Fomento de Construcciones y Contratas (FCC) has signed a joint venture with Grupo Carso, a conglomerate owned by Mexican tycoon Carlos Slim.
The tie-up, approved by the Spanish developer’s shareholders during its annual general meeting last week, will see both companies become 50-50 partners on deals in North and South America outside Mexico, FCC said in a statement. It will be solely dedicated to construction projects, a spokesperson for the company told Infrastructure Investor.
FCC sealed the agreement through FCC Concesiones, a new subsidiary created ahead of the sale of Globalvia, a transport concessions business it jointly owns with Bankia.
The disposal has since been announced, with Khazanah Nasional Berhad, the investment holding arm of the Malaysian government, agreeing to acquire Globalvia for up to €420 million. The deal remains subject to approval by the UK’s Universities Superannuation Scheme (USS), Dutch pension PGGM and Canada-based OPTrust, which together own €750 million worth of bonds convertible into Globalvia shares.
Grupo Carso, for its part, entered the joint venture through its Carso Infraestructuras y Construccion unit. Carlos Slim, the world’s second-richest man according to Forbes, is already a major shareholder in FCC, of which it acquired 25.6 percent through two of its companies last year. He now owns a larger stake than the 22.4 percent held by Esther Koplowitz, who inherited the company from her late father Ernesto.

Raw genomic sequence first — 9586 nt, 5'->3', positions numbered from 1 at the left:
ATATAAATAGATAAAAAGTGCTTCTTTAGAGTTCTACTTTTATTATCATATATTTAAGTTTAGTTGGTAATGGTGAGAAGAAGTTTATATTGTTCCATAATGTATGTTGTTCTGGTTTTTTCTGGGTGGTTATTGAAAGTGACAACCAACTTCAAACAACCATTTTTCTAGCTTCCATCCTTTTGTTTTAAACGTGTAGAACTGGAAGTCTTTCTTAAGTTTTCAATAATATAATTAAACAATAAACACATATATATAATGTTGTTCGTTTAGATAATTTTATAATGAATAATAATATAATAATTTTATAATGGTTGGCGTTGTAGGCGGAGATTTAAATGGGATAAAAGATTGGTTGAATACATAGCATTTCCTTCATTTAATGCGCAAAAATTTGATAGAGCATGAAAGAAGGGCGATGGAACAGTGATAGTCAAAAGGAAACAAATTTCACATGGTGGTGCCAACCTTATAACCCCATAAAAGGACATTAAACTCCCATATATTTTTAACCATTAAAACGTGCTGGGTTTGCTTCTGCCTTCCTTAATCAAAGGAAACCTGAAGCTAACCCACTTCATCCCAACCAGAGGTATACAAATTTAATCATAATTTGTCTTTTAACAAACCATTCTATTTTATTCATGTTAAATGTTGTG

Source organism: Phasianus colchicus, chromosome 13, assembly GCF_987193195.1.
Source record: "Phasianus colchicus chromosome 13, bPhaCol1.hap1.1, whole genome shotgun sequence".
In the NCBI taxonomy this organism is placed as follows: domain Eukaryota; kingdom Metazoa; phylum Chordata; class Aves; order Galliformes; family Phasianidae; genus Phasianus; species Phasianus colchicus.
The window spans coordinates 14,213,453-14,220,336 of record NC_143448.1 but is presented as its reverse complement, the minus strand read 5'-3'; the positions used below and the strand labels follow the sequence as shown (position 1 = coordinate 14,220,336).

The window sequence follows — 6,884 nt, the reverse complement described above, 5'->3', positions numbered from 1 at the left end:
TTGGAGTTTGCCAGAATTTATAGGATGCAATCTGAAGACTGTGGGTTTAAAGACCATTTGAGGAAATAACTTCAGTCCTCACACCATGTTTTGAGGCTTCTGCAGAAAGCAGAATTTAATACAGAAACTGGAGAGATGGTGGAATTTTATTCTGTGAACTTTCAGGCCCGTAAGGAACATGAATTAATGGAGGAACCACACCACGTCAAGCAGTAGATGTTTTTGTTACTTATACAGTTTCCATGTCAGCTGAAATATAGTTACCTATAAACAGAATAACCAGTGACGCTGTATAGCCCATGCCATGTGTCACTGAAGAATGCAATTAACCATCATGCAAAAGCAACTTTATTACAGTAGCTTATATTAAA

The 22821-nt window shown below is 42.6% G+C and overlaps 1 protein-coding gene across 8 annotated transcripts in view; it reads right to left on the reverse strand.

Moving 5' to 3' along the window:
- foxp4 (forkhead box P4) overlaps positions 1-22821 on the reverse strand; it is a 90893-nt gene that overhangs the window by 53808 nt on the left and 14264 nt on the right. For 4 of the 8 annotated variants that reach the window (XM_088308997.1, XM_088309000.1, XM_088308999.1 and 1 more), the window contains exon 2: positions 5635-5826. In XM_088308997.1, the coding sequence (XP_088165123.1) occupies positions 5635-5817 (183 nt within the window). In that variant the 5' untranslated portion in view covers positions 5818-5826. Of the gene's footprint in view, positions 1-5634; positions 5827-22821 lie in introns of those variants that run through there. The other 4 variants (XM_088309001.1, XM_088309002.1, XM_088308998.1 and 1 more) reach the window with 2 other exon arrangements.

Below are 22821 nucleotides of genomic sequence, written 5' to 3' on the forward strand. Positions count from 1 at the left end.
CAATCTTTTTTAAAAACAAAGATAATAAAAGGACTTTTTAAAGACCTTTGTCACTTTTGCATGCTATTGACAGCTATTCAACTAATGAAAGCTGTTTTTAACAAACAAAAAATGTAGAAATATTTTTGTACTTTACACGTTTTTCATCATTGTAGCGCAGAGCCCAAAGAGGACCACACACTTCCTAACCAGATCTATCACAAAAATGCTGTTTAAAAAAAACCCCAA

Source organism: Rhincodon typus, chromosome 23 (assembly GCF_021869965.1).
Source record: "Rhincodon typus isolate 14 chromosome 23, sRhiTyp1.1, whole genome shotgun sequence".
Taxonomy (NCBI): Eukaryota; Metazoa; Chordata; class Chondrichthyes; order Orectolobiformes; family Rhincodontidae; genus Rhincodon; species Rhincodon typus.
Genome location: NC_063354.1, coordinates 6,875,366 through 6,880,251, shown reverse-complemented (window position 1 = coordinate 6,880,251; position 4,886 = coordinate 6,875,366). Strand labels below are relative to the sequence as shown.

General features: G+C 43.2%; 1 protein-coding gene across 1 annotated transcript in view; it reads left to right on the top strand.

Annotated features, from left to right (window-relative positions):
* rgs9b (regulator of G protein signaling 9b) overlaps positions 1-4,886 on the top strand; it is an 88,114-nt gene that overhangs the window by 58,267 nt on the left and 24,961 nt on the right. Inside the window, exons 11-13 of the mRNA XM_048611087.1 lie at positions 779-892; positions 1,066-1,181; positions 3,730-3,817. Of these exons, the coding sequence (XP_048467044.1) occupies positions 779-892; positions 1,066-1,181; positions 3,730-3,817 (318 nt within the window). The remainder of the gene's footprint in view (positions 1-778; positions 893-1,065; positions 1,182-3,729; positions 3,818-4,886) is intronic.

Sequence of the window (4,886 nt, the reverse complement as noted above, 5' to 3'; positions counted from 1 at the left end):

The deal followed lengthy discussions with several potential investors, including with George Soros, who is said to have been in exclusive talks with Koplowitz as late as the week prior. FCC, hard-hit by Spain’s construction slump in the wake of the Financial Crisis, had been looking to alleviate its debt burden by issuing fresh capital and selling assets.